if you don’t know the the origins of this week’s blog title, look it up! You won’t be disappointed.
Many times young writers ask me if it’s okay to write about something you have not experienced. I usually say yes, if you absolutely must, but there is no substitute for experience.
Landscape and Location
This is particularly true of places – landscape and location. In my first novel, The Ice Boat, a kind of odyssey of a young musician, I stuck to places I knew: London, Rio de Janeiro, Den Haag (The Hague in Holland), Amsterdam and Stockholm. The second volume is yet to be published because the manuscript was lost for years and I only just found it again. In it the main character visits Siberia and and even the top of the world (I was influenced my Mary Shelley’s Frankenstein here!). Ironically I hadn’t even been to Russia while writing it but later I actually married in Kyrgyzstan, in the far east of the old USSR. There the ethnicity is largely that of Mongols from the far north. Perhaps this was a case of life imitating nature. My second book The Man Who Recreated Himself was largely set in England and in places I knew. By the time I wrote Infinite Blue Heaven I had married in Kyrgyzstan and so it made sense to write about the landscapes and people I had experienced. I hope this comes through in the book.
For the Iron Series, which is Science Fiction, obviously I am unable to visit most of the locations in the books and I make no apologies for that; I would love to go to The Moon and Mars, but its unlikely. Part of the beauty of Science Fiction is that the imagination is not limited to what is possible now. However for the Ordo Lupus series of books, once again I was able to describe places I had seen: Hampstead Heath, Highgate and France. I made use of the genealogical research I had done into my family in and around the French towns of Nevers and Donzy in the Languedoc region of France. I have also been to Paris so I was able to write from first hand about it.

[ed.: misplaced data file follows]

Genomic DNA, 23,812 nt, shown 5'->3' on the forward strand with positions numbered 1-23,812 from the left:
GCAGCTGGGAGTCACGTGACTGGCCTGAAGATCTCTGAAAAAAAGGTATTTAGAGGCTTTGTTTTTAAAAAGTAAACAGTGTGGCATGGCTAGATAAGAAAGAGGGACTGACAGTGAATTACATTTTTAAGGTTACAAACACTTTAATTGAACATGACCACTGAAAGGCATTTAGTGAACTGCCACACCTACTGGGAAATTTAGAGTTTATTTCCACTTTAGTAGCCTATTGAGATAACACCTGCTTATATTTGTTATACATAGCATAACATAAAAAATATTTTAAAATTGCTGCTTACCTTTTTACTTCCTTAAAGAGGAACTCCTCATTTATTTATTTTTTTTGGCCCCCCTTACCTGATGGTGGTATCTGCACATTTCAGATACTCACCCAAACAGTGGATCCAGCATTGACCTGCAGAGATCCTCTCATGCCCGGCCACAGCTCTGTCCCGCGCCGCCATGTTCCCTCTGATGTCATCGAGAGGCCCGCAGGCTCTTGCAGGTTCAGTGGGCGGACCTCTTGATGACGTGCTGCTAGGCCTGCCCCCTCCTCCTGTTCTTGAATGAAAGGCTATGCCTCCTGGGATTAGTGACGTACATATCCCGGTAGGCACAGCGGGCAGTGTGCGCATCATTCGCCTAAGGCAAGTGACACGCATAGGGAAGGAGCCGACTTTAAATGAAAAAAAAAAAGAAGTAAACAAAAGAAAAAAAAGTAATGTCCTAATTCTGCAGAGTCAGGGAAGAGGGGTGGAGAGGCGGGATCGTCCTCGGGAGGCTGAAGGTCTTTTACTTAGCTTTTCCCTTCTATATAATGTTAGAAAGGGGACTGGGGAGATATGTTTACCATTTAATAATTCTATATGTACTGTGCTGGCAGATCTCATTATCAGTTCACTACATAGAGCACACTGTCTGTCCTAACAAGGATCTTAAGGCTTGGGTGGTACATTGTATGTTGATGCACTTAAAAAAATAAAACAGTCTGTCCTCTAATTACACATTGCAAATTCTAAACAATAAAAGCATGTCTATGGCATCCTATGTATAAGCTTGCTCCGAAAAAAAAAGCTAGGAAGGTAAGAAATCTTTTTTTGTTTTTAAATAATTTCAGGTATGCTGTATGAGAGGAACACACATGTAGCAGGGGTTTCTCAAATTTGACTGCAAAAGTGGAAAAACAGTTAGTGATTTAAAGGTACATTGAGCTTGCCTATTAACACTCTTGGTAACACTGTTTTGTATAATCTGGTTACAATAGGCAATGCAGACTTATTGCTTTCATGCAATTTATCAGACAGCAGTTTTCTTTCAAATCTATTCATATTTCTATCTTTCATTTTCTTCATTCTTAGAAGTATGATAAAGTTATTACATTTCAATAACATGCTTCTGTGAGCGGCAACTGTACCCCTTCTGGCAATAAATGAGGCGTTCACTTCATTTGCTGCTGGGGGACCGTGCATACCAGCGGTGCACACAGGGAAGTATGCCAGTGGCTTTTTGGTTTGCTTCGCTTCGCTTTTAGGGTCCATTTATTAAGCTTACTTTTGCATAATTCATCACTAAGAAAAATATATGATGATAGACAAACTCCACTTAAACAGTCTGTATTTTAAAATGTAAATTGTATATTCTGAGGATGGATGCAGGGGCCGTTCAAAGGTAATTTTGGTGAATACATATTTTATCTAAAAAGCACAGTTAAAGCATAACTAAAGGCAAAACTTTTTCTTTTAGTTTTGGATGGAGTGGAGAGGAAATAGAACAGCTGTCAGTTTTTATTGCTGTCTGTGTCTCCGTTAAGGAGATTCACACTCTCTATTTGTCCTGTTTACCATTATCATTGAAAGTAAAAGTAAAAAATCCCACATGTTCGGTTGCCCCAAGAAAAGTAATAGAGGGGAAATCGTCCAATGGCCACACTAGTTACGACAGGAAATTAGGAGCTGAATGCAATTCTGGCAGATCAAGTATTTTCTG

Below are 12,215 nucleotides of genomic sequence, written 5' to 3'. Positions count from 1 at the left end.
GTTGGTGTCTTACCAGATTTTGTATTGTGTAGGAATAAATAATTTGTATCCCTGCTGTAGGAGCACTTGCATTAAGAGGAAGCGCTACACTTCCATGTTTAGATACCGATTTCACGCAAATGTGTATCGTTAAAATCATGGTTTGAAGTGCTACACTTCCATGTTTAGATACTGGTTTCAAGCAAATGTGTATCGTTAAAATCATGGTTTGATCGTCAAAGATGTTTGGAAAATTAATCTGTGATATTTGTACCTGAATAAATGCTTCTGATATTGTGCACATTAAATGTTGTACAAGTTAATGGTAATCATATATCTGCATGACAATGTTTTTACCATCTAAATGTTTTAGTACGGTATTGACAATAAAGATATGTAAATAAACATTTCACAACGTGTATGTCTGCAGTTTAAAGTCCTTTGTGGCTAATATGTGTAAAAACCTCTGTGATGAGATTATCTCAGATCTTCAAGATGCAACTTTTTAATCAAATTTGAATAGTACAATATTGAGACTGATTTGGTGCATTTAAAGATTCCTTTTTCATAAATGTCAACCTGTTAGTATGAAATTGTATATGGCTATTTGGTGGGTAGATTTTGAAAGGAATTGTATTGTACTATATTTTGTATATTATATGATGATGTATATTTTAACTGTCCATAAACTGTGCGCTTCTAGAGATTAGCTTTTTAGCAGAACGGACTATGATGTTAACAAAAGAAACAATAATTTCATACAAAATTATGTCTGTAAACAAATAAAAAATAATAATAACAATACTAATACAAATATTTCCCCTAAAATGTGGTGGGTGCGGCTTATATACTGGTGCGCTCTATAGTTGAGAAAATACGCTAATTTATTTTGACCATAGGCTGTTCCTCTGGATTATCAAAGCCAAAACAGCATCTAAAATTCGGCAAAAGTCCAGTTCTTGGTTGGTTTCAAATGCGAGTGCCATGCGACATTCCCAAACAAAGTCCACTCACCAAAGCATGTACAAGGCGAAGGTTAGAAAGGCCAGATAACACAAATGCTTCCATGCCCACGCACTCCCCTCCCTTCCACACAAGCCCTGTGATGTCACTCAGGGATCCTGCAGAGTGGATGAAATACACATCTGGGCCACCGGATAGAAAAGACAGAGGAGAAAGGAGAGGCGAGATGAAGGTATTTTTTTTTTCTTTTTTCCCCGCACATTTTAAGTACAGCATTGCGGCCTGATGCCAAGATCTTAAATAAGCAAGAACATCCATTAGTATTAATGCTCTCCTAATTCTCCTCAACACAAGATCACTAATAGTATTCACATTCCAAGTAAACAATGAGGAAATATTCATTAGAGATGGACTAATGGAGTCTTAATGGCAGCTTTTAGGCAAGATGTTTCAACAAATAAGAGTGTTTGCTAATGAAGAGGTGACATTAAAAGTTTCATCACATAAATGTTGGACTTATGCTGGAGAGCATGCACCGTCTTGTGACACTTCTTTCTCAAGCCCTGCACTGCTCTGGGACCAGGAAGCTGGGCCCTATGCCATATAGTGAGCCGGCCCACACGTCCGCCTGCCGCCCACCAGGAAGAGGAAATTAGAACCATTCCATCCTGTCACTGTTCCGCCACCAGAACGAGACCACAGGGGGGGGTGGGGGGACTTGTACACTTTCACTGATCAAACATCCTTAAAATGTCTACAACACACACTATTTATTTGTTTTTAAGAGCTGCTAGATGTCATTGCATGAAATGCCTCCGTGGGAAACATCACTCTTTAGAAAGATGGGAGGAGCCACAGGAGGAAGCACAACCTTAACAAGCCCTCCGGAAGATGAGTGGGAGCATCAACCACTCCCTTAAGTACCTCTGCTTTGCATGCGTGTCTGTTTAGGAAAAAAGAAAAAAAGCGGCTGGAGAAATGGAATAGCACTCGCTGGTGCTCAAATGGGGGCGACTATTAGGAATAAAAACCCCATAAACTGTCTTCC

Of course I am not saying you have to be old or have experienced everything you write about. Life is a continual learning experience anyway but characters seem more authentic when they are based on real people. This is a trick I often use, particularly with minor characters where you have little time and space to develop them. Landric in Ordo Lupus: The Devil’s Own Dice is a good example of this.
There are no excerpts this week, mainly because I am very close to finishing Iron III: Worlds Like Dust, and fully focused on this. Ordo Lupus and the Temple Gate has also received a very nice review from Amit Bobrov on Amazon and I have had some good feedback on Too Bright the Sun from a reader who downloaded a free copy. They keen-eyed among you will also have noticed that I have published a new comedy erotic short story with Lami Kamikaze called Angela Ate my Dodo! Beautifully illustrated with colour paintings by the artist Saraswati Kiran, it’s very funny and wacky, and reminds me a bit of A Fish Called Wanda or the Austin Powers films. There is also an outline screenplay available on Amazon because I am very interested in working with a producer or director on a film project of this book. My Flick Fiction offering received a very muted response which is a bit disappointing. Perhaps only a few could be bothered to translate the Chinese version back. If you read it in the previous post and like it, please share it among your friends.